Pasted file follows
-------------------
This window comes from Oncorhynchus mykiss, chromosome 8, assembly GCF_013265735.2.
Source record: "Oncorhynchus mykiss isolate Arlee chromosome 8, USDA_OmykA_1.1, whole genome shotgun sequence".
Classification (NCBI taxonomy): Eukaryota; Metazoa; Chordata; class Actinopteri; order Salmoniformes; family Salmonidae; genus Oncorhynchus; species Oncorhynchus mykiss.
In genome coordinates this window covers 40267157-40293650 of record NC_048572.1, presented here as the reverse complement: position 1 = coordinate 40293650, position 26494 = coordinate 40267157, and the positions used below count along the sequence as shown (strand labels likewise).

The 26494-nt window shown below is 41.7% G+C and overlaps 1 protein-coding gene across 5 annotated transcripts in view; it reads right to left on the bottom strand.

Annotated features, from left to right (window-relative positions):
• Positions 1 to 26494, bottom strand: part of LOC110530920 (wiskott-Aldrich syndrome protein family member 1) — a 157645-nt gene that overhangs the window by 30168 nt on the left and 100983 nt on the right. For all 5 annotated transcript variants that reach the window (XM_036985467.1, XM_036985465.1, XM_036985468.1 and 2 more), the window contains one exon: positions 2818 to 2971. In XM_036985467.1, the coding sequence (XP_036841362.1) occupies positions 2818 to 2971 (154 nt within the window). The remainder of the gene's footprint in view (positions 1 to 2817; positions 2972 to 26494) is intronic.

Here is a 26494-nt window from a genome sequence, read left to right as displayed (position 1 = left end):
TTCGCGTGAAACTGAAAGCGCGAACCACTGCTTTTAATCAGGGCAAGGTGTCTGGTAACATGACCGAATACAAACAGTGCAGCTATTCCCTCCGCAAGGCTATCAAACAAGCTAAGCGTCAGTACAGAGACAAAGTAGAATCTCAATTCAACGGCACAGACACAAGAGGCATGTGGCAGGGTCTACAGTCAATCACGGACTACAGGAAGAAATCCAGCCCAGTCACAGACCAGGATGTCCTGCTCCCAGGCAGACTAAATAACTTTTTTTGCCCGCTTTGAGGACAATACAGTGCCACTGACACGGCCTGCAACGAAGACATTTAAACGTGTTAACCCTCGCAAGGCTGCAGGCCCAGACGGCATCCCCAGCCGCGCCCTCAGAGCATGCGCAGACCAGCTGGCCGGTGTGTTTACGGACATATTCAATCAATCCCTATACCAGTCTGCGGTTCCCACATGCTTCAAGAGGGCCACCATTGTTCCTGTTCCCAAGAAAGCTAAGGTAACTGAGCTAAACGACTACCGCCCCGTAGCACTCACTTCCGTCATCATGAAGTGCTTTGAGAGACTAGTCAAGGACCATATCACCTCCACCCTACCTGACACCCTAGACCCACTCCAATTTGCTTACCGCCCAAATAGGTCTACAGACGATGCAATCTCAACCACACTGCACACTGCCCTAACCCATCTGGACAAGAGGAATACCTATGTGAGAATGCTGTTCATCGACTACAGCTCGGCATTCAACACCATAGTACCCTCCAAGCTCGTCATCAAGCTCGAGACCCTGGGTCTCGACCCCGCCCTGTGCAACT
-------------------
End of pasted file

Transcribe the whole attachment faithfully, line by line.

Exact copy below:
This window comes from Oncorhynchus mykiss, chromosome 8, assembly GCF_013265735.2.
Source record: "Oncorhynchus mykiss isolate Arlee chromosome 8, USDA_OmykA_1.1, whole genome shotgun sequence".
Classification (NCBI taxonomy): Eukaryota; Metazoa; Chordata; class Actinopteri; order Salmoniformes; family Salmonidae; genus Oncorhynchus; species Oncorhynchus mykiss.
In genome coordinates this window covers 40267157-40293650 of record NC_048572.1, presented here as the reverse complement: position 1 = coordinate 40293650, position 26494 = coordinate 40267157, and the positions used below count along the sequence as shown (strand labels likewise).

The 26494-nt window shown below is 41.7% G+C and overlaps 1 protein-coding gene across 5 annotated transcripts in view; it reads right to left on the bottom strand.

Annotated features, from left to right (window-relative positions):
• Positions 1 to 26494, bottom strand: part of LOC110530920 (wiskott-Aldrich syndrome protein family member 1) — a 157645-nt gene that overhangs the window by 30168 nt on the left and 100983 nt on the right. For all 5 annotated transcript variants that reach the window (XM_036985467.1, XM_036985465.1, XM_036985468.1 and 2 more), the window contains one exon: positions 2818 to 2971. In XM_036985467.1, the coding sequence (XP_036841362.1) occupies positions 2818 to 2971 (154 nt within the window). The remainder of the gene's footprint in view (positions 1 to 2817; positions 2972 to 26494) is intronic.

Here is a 26494-nt window from a genome sequence, read left to right as displayed (position 1 = left end):
TTCGCGTGAAACTGAAAGCGCGAACCACTGCTTTTAATCAGGGCAAGGTGTCTGGTAACATGACCGAATACAAACAGTGCAGCTATTCCCTCCGCAAGGCTATCAAACAAGCTAAGCGTCAGTACAGAGACAAAGTAGAATCTCAATTCAACGGCACAGACACAAGAGGCATGTGGCAGGGTCTACAGTCAATCACGGACTACAGGAAGAAATCCAGCCCAGTCACAGACCAGGATGTCCTGCTCCCAGGCAGACTAAATAACTTTTTTTGCCCGCTTTGAGGACAATACAGTGCCACTGACACGGCCTGCAACGAAGACATTTAAACGTGTTAACCCTCGCAAGGCTGCAGGCCCAGACGGCATCCCCAGCCGCGCCCTCAGAGCATGCGCAGACCAGCTGGCCGGTGTGTTTACGGACATATTCAATCAATCCCTATACCAGTCTGCGGTTCCCACATGCTTCAAGAGGGCCACCATTGTTCCTGTTCCCAAGAAAGCTAAGGTAACTGAGCTAAACGACTACCGCCCCGTAGCACTCACTTCCGTCATCATGAAGTGCTTTGAGAGACTAGTCAAGGACCATATCACCTCCACCCTACCTGACACCCTAGACCCACTCCAATTTGCTTACCGCCCAAATAGGTCTACAGACGATGCAATCTCAACCACACTGCACACTGCCCTAACCCATCTGGACAAGAGGAATACCTATGTGAGAATGCTGTTCATCGACTACAGCTCGGCATTCAACACCATAGTACCCTCCAAGCTCGTCATCAAGCTCGAGACCCTGGGTCTCGACCCCGCCCTGTGCAACT